Did you know that water and marshland are some of the most precious areas for nature? They are home to a wide range of endangered species of animals and plants. The remaining intact areas are consequently now under natural protection.

There is moorland of national significance on the lower Segnesboden. Moorland is particularly endangered by leisure activities. To ensure that these habitats in need of protection are not completely destroyed, please do not leave the official hiking trails and do not pick any plants.

Protection of plants

Are you a person who likes to pick the most beautiful flowers and put them in water at home? If so, bear in mind that this will only be possible in the future if we do so in moderation. The canton of Graubünden also has a plant protection law which states that certain plants can no longer be picked or may only be picked up to a maximum of three. You will find information boards located throughout our region indicating the plants that this relates to.


Did you know that the Lake Constance trout returns to its spawning grounds every year? One of these is in the Rhine gorge. This was no longer the case for some time, but thanks to extensive restoration of waterways and the removal of fish migration obstacles, more fish are once again able to make their way from Lake Constance to their spawning grounds in the Anterior Rhine and Posterior Rhine each year.

Fishing rights are conferred by means of a patent system in the canton of Graubünden. On payment of a fee, all people aged 14 and above can fish on most waters throughout the canton.

Protection of fungi

Did you know fungi play an important role in maintaining the equilibrium of ecosystems? Furthermore, over 120 indigenous species of lichen and fungus are in immediate danger of extinction. To protect the fungi living in our region, the following fungi protection regulations should be observed in relation to the collection of fungi:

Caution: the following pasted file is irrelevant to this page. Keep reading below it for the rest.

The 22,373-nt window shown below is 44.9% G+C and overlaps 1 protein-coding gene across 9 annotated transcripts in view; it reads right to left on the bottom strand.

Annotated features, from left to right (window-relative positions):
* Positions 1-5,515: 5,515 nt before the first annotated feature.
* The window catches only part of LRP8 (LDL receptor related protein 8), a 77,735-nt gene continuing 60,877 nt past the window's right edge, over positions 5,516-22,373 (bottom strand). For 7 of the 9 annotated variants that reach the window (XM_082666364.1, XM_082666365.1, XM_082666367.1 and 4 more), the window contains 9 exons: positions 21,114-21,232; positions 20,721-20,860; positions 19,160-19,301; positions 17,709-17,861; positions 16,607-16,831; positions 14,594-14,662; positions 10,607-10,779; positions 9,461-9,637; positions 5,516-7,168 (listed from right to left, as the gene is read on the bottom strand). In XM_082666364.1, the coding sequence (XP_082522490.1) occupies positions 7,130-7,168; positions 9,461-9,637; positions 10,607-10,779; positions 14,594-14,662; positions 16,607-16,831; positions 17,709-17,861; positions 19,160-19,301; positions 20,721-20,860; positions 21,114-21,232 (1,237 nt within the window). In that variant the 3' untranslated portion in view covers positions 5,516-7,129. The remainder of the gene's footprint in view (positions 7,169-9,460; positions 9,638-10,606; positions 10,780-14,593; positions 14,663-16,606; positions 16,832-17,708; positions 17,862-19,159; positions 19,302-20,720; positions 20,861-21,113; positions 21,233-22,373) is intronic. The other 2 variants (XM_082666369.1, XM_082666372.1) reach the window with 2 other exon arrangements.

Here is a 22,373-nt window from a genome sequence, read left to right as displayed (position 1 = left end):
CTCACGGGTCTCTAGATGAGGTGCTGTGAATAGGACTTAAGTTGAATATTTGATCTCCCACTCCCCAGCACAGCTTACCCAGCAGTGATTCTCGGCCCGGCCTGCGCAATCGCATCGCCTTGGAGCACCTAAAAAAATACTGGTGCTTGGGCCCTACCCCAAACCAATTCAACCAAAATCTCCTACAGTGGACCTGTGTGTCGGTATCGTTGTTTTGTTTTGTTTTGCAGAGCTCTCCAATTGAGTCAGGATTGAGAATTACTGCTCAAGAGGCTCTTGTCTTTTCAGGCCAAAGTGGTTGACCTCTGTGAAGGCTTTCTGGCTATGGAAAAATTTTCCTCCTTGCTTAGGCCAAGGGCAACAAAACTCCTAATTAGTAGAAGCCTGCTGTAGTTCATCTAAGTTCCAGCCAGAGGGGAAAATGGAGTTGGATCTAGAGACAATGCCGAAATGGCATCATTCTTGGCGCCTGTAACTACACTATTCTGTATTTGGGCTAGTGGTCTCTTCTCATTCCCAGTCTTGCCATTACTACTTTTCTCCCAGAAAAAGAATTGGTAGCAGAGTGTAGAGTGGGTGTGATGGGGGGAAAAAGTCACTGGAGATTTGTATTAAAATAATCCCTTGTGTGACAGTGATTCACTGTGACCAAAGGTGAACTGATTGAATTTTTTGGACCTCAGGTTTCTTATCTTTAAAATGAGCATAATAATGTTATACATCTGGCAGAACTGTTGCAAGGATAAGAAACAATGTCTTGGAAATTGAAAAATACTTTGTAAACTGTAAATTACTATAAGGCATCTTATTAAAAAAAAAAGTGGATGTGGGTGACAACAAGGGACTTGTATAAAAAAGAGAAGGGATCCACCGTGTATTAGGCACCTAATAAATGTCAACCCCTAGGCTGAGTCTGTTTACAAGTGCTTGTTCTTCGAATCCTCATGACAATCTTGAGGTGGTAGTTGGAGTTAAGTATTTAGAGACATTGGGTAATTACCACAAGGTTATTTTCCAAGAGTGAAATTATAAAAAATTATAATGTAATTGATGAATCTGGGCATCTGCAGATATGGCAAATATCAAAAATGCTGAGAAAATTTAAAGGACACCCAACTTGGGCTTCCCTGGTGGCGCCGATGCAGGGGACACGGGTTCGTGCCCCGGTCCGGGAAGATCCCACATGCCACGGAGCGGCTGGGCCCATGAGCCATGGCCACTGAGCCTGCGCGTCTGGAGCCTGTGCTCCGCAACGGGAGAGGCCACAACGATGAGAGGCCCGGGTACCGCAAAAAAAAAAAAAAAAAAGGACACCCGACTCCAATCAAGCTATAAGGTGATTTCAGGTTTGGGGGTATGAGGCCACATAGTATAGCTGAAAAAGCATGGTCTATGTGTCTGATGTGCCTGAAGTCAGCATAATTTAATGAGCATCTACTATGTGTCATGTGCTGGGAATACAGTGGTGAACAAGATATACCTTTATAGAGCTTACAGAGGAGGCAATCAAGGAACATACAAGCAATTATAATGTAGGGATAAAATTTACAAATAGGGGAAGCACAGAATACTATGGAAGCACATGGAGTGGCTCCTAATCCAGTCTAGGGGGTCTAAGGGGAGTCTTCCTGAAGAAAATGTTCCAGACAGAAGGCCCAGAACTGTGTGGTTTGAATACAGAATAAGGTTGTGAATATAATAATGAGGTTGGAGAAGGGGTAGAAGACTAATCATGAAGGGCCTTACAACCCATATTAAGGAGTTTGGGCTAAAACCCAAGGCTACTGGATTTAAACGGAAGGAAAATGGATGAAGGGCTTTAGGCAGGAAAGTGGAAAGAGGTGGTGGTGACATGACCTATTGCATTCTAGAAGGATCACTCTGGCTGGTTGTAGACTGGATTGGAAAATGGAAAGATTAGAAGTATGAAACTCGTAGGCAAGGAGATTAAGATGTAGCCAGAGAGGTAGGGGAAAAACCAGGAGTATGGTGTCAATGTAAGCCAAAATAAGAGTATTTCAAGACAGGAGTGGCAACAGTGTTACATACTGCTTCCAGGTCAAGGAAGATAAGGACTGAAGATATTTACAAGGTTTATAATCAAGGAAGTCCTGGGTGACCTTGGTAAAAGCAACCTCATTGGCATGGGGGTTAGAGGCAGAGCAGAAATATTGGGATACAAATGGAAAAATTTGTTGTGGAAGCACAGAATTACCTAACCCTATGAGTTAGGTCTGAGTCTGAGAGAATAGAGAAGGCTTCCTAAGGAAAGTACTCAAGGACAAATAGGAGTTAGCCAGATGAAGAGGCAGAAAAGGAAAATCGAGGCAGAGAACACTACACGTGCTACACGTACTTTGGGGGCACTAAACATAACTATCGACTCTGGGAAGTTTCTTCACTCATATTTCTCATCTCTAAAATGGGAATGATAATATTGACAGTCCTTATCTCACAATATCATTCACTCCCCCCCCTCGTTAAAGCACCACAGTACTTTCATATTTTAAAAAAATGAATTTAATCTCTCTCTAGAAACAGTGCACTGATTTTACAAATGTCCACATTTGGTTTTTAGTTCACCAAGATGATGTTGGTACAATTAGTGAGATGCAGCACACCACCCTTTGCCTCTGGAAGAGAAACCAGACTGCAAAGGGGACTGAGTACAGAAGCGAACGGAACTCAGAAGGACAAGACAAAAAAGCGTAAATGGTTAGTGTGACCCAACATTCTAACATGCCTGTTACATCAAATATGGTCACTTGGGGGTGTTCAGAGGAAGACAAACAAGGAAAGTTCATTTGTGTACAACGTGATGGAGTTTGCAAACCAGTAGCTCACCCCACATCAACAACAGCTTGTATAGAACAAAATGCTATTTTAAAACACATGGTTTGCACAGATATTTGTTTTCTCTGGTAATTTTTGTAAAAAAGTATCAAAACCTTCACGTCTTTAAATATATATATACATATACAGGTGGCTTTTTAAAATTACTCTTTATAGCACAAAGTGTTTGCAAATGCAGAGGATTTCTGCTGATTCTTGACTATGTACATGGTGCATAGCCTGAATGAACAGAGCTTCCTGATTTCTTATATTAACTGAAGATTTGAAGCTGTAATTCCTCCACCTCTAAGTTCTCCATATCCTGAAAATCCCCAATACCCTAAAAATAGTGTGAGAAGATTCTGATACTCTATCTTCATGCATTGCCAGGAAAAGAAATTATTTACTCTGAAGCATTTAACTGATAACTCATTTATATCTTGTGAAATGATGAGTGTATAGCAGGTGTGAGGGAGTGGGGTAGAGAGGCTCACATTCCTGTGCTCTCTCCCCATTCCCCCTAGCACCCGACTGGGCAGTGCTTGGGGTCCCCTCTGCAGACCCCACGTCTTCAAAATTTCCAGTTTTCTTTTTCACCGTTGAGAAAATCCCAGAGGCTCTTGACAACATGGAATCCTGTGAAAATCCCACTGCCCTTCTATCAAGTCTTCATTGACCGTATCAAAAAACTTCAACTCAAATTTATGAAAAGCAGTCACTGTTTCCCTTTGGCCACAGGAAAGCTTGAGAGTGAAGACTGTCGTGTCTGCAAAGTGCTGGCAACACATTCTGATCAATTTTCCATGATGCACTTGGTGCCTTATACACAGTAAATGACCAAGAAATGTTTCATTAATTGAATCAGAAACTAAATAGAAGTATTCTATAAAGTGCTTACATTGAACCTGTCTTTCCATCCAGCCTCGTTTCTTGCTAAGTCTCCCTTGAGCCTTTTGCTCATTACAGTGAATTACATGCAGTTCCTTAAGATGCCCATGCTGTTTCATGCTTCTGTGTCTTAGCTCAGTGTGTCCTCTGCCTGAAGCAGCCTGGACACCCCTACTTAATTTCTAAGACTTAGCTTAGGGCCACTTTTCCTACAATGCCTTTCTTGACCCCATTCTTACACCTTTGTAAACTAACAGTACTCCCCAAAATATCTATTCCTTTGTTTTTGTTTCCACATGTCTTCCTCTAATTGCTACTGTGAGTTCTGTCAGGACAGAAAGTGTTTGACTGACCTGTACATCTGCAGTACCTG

• A fungi protection period applies from the first to the tenth of each month, during which time all collection of fungi is prohibited
  • A maximum of 2 kg of fungi may be collected by any individual person
  • No equipment may be used for the collection of fungi

There are also certain protected fungi areas in which the collection of fungi is prohibited.

Umweltfreundliche Firmen in Laax.

Near-natural site

Did you know that the rocksresort site was recognised as a "near-natural site" by the "Natur & Wirtschaft" (Nature and Science) foundation? Indigenous trees and shrubs were planted here, with meadows, embankments and hedgerows separated out. These meadows need to mowed at most twice per year, producing valuable rough pastures which present an important biosphere for rare animals and plants.

Construction with environmental monitoring

Every year the Weisse Arena Gruppe invests in the development of the resort. Old chairlifts are replaced, adjustments are made to the landscape for slopes, artificial snow-making systems are built, new bike trails are cleared, and trails for hiking are maintained. This work is done in close cooperation with an environmental consultant. The environmental consultant takes responsibility for environmental protection issues while the project is being carried out, monitors the measures taken to protect natural habitats, makes sure that laws pertaining to the environment are observed, and also that replacement habitats are provided for.